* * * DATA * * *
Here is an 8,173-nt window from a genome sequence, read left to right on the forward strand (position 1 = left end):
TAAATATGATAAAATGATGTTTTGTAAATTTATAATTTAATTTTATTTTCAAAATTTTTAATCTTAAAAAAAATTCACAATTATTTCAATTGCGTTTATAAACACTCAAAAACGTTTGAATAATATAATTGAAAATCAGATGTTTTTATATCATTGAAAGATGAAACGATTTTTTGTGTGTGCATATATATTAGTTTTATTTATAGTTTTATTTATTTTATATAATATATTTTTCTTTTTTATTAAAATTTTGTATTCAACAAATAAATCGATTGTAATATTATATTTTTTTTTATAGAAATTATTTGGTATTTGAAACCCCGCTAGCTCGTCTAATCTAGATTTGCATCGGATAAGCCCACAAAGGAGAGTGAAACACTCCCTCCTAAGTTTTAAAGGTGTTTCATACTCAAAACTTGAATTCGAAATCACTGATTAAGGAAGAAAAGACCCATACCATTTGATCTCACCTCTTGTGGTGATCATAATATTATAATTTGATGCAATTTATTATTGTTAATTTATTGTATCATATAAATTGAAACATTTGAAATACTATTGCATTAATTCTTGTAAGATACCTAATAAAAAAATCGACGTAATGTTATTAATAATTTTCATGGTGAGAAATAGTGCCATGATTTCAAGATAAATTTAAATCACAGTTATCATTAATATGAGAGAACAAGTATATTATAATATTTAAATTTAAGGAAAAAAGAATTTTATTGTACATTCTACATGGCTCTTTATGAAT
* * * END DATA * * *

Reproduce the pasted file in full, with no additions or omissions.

Here is an 8,173-nt window from a genome sequence, read left to right on the forward strand (position 1 = left end):
TAAATATGATAAAATGATGTTTTGTAAATTTATAATTTAATTTTATTTTCAAAATTTTTAATCTTAAAAAAAATTCACAATTATTTCAATTGCGTTTATAAACACTCAAAAACGTTTGAATAATATAATTGAAAATCAGATGTTTTTATATCATTGAAAGATGAAACGATTTTTTGTGTGTGCATATATATTAGTTTTATTTATAGTTTTATTTATTTTATATAATATATTTTTCTTTTTTATTAAAATTTTGTATTCAACAAATAAATCGATTGTAATATTATATTTTTTTTTATAGAAATTATTTGGTATTTGAAACCCCGCTAGCTCGTCTAATCTAGATTTGCATCGGATAAGCCCACAAAGGAGAGTGAAACACTCCCTCCTAAGTTTTAAAGGTGTTTCATACTCAAAACTTGAATTCGAAATCACTGATTAAGGAAGAAAAGACCCATACCATTTGATCTCACCTCTTGTGGTGATCATAATATTATAATTTGATGCAATTTATTATTGTTAATTTATTGTATCATATAAATTGAAACATTTGAAATACTATTGCATTAATTCTTGTAAGATACCTAATAAAAAAATCGACGTAATGTTATTAATAATTTTCATGGTGAGAAATAGTGCCATGATTTCAAGATAAATTTAAATCACAGTTATCATTAATATGAGAGAACAAGTATATTATAATATTTAAATTTAAGGAAAAAAGAATTTTATTGTACATTCTACATGGCTCTTTATGAAT